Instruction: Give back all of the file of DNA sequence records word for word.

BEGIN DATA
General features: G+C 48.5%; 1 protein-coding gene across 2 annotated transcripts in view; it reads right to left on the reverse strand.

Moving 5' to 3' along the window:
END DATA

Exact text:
General features: G+C 48.5%; 1 protein-coding gene across 2 annotated transcripts in view; it reads right to left on the reverse strand.

Moving 5' to 3' along the window: